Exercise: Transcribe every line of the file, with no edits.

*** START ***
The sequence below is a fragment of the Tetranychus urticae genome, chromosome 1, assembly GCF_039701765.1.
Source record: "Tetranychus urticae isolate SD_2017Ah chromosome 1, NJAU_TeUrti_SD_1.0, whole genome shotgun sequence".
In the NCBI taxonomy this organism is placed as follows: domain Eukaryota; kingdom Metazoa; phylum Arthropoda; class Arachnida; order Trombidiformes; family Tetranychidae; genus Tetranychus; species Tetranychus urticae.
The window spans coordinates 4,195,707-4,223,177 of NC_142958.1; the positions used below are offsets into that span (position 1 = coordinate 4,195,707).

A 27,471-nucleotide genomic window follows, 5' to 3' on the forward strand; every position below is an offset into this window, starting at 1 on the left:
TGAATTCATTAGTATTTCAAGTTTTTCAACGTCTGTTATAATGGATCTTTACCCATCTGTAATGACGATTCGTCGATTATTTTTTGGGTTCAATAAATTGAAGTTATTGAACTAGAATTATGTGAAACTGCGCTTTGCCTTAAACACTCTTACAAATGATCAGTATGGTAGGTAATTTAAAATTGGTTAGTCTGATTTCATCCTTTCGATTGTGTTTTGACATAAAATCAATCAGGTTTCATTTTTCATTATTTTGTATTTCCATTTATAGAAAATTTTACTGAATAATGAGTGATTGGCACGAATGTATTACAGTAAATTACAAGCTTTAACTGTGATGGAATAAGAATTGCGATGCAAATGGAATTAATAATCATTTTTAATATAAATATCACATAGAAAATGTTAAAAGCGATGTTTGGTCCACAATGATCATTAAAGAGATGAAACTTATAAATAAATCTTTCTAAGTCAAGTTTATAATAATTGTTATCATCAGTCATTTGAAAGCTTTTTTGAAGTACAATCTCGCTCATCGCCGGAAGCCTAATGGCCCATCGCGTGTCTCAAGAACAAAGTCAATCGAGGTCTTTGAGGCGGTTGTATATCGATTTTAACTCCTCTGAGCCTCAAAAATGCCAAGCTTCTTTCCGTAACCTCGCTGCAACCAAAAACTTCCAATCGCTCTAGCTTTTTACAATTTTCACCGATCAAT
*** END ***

The sequence below is a fragment of the Tetranychus urticae genome, chromosome 1, assembly GCF_039701765.1.
Source record: "Tetranychus urticae isolate SD_2017Ah chromosome 1, NJAU_TeUrti_SD_1.0, whole genome shotgun sequence".
In the NCBI taxonomy this organism is placed as follows: domain Eukaryota; kingdom Metazoa; phylum Arthropoda; class Arachnida; order Trombidiformes; family Tetranychidae; genus Tetranychus; species Tetranychus urticae.
The window spans coordinates 4,195,707-4,223,177 of NC_142958.1; the positions used below are offsets into that span (position 1 = coordinate 4,195,707).

A 27,471-nucleotide genomic window follows, 5' to 3' on the forward strand; every position below is an offset into this window, starting at 1 on the left:
TGAATTCATTAGTATTTCAAGTTTTTCAACGTCTGTTATAATGGATCTTTACCCATCTGTAATGACGATTCGTCGATTATTTTTTGGGTTCAATAAATTGAAGTTATTGAACTAGAATTATGTGAAACTGCGCTTTGCCTTAAACACTCTTACAAATGATCAGTATGGTAGGTAATTTAAAATTGGTTAGTCTGATTTCATCCTTTCGATTGTGTTTTGACATAAAATCAATCAGGTTTCATTTTTCATTATTTTGTATTTCCATTTATAGAAAATTTTACTGAATAATGAGTGATTGGCACGAATGTATTACAGTAAATTACAAGCTTTAACTGTGATGGAATAAGAATTGCGATGCAAATGGAATTAATAATCATTTTTAATATAAATATCACATAGAAAATGTTAAAAGCGATGTTTGGTCCACAATGATCATTAAAGAGATGAAACTTATAAATAAATCTTTCTAAGTCAAGTTTATAATAATTGTTATCATCAGTCATTTGAAAGCTTTTTTGAAGTACAATCTCGCTCATCGCCGGAAGCCTAATGGCCCATCGCGTGTCTCAAGAACAAAGTCAATCGAGGTCTTTGAGGCGGTTGTATATCGATTTTAACTCCTCTGAGCCTCAAAAATGCCAAGCTTCTTTCCGTAACCTCGCTGCAACCAAAAACTTCCAATCGCTCTAGCTTTTTACAATTTTCACCGATCAAT